Take gay marriage, for example. On Glenn Beck’s show, Penn Jillette asked when government got involved in love and marriage as if this were some unprecedented new intrusion. Um, try the Code of Hammurabi. Marriage was a monetary transaction for millenniums before love got involved. And property remains a large part of marriage today, thus disputes over divorce, custody, or inheritance. As long as people own homes, have children, and have disputes, government has a role to referee. The notion that government should not get involved is absurd. Without a referee, "Might makes right" would decide every dispute. Libertarians ignore non-governmental bullying and insist government must never intervene to stop it. During the show, Jillette emphasized, "We do not want to be a country of bullies," But his philosophy is a bonanza for bullies and he should be smart enough to see that.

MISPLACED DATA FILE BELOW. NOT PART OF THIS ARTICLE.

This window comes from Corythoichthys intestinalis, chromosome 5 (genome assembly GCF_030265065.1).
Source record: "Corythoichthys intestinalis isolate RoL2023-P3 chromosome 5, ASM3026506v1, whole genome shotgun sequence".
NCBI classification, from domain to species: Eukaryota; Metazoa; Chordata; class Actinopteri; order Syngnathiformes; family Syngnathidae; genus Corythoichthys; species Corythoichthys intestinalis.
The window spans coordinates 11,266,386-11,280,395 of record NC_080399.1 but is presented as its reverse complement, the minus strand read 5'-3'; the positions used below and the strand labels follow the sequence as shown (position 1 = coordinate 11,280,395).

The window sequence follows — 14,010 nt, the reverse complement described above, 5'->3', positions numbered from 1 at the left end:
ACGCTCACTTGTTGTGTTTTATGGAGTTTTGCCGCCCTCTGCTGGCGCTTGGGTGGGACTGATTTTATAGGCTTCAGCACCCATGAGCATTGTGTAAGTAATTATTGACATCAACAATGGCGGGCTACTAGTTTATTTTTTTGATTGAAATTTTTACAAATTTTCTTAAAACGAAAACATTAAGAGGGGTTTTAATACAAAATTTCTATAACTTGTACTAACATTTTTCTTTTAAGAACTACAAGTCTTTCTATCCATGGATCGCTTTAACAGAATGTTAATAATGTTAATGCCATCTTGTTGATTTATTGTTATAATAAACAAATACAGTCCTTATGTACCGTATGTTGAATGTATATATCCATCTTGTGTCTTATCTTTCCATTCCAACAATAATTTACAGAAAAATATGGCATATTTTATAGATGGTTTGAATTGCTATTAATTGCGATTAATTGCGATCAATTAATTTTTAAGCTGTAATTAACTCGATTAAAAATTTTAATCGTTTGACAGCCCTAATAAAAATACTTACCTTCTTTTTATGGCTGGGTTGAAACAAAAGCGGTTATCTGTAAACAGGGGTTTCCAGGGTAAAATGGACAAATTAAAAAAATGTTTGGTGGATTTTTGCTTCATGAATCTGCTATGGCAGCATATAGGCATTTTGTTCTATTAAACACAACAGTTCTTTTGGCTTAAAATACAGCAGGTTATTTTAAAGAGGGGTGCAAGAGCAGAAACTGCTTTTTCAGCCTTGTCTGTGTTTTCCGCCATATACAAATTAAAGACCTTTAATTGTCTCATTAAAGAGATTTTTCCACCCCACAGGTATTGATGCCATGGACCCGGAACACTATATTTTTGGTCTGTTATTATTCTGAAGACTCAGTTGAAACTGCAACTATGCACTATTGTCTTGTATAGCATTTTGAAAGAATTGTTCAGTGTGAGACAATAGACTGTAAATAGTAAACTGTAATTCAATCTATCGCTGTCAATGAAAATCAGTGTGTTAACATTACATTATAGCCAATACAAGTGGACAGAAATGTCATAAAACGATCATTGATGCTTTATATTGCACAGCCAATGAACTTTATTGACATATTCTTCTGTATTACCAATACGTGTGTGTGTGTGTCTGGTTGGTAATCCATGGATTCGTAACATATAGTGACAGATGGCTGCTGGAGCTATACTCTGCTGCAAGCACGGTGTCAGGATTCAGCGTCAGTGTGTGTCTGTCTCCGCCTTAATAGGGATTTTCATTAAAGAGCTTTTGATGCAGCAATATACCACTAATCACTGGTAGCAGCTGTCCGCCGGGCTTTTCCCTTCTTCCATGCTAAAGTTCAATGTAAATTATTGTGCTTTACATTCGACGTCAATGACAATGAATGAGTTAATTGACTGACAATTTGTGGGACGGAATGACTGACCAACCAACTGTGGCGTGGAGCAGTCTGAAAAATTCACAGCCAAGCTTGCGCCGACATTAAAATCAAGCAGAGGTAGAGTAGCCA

So, yes, corporate personhood is a big problem at the heart of this case, but it is not the only one. Misogyny is obviously another problem. But lopped on top of those is the right's opposition to the proper role of government. And that opposition has historically been grounded in their love of bullying and hostility toward liberty and equality. After all, it was not until after we began recognizing and upholding the civil rights of African Americans in the 1950s, that conservatives began screeching about "federal tyranny." But every other form of tyranny seems to be pretty okay to them.


(1) Anne C. Heller, Ayn Rand and the World She Made (New York: Doubleday, 2009), 320-321.
(2) The abortion pill part starts at 28:47. Throughout the broadcast, Penn Jillette gave Glenn Beck passes on things he obviously should not have. For example, Jillette “absolutely” agreed with Beck that our country was founded on “Christian principles.”

Friday, June 27, 2014

Soul of a Republic